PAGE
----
Oration for Tony Allcock MBE

By Dr Paul Jenkins

Our honorary graduand, Tony Allcock is no stranger to this stage.  When he was 10 years old Tony won the W D Catell Memorial Trophy for boy treble at the De Montfort Hall.  He went on to win singing competitions in Tamworth, Derby and Leicester where he sang all the classics for boy soprano. Clearly, before the age of 12 Tony had learned how to compete and be the best at anything he did.

Few players of bowls can say that they were born into the sport- but both of Tony’s parents were county bowlers and his mother became an England international.  Tony was born, in Thurmaston, Leicester.  His mother was involved in bowling competitions before and after the happy event!  Indeed Tony was taken to the 1955 Goodwood Ladies Bowling Club Championships before his first birthday!

Tony came from a close family and although he was not pushed into taking up bowls, he was to be seen when very young, playing his own version of bowls on rough ground near bowling competitions where his parents were taking part.  He quickly absorbed a sound understanding of tactics which enabled him to apply his considerable technical skills; and he enjoyed significant success as a junior.

During his teenage years Tony practised like a demon. He loved the game for its intrinsic beauty and for the outlet it provided for his competitive nature. Tony started at the Fossway bowling club in Syston, he then moved to the Goodwood bowling club, in Leicester where his parents played.  Tony soon began to compete for his county and his clear ambition was to wear the English rose on his blazer as a representative of England.

Tony’s first job was as a teacher at Millfield Day Centre in Hinckley, which was a school for adults with learning difficulties; later  at the age of 24 he was appointed a  head teacher at another school in Gloucestershire necessitating a move to Cheltenham.  Concern for the disabled has stayed with him throughout his career.

Tony won his first county bowls title in 1972 at the age of 17, and he went on to become English Junior Singles champion three times.  It was as a 30-year old in 1986 that he won the first of his 15 world titles, much to the chagrin of many in the bowling community who regarded the pipe smoking David Bryant as their favourite.  Who was this slim-hipped young whipper-snapper with the David Gower curls and tight white flannels? Tony and David Bryant were fierce rivals but also close friends.  In fact Tony and David won the World Indoor Pairs Championship six times.  Tony was voted player of the year three times by the readers of Bowls International and he was awarded the MBE in 1989 at the age of 34 for his services to Sport and the Community.   In his home village of Thurmaston  a full life bronze statue of Tony was erected. Tony is a fellow of the University of Gloucestershire, his second county and he has been awarded the freedom of Cheltenham.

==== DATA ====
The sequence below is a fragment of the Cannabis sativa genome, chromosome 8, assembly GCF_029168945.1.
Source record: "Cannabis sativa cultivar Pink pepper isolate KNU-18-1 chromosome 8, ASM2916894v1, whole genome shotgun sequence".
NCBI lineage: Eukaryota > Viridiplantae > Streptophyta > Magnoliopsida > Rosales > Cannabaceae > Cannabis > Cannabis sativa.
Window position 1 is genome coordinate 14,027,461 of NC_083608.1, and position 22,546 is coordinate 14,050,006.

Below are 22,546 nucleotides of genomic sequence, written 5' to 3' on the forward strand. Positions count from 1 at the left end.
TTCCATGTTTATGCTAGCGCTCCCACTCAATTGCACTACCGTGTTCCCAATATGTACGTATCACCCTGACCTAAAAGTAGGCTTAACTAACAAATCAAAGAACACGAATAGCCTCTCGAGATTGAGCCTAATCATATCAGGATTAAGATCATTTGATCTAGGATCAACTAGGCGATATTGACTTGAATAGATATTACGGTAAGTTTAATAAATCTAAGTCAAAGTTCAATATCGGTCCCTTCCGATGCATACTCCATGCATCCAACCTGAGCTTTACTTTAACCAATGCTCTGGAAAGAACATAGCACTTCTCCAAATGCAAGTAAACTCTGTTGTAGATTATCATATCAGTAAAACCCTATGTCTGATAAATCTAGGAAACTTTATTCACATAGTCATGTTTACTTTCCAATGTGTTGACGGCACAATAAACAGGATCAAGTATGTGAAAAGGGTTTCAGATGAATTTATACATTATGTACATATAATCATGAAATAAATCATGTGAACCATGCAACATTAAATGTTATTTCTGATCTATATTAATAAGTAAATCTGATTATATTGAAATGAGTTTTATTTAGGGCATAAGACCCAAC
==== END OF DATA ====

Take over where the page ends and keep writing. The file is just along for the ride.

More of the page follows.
When in 2003 Tony won both  the mixed and the men’s pairs titles at the World Indoor Championships, the crowd gave him two standing ovations and,  to the strains of Tina Turner singing ‘Simply the Best,’ Tony’s brilliant career came to an end.

He then moved into coaching. Always concerned to help the disabled, one of his proudest moments as a coach was when he trained 69 year old Ruth Small to win the Commonwealth Games Gold Medal for visually impaired bowlers in Manchester.  Ruth was totally blind.  When played with passion bowls can keep older minds active, and in some cases, keep the elderly out of nursing homes.

Tony then served on the governing body of the sport becoming chief executive of the English Bowling Association and of Bowls England an organisation which serves 110,000 members. Tony has written, or been co-author of, five books on bowls, and has produced a four-volume video set called Tony Allcock’s Art of Bowls.

Since leaving bowls Tony has followed another passion- dog showing, breeding and judging.  As we have established Tony needs to be the best at whatever he does.   He has bred and shown 23 English champions and he has been a judge at international dog shows.  In 2015 he was elected director of the Kennel Club and this year he was a judge at Crufts.

Tony Allcock has demonstrated that bowls is not just an old man’s sport.

David Gourlay World No 1 bowler declared that “Tony Allcock is the greatest all-round bowler in the history of the sport.”

Mr Chancellor, on the authority of the Senate and Council, I present Anthony Allcock so that you may confer on him the degree of Doctor of Laws.

Delivered by Dr Paul Jenkins on 13 July 2016

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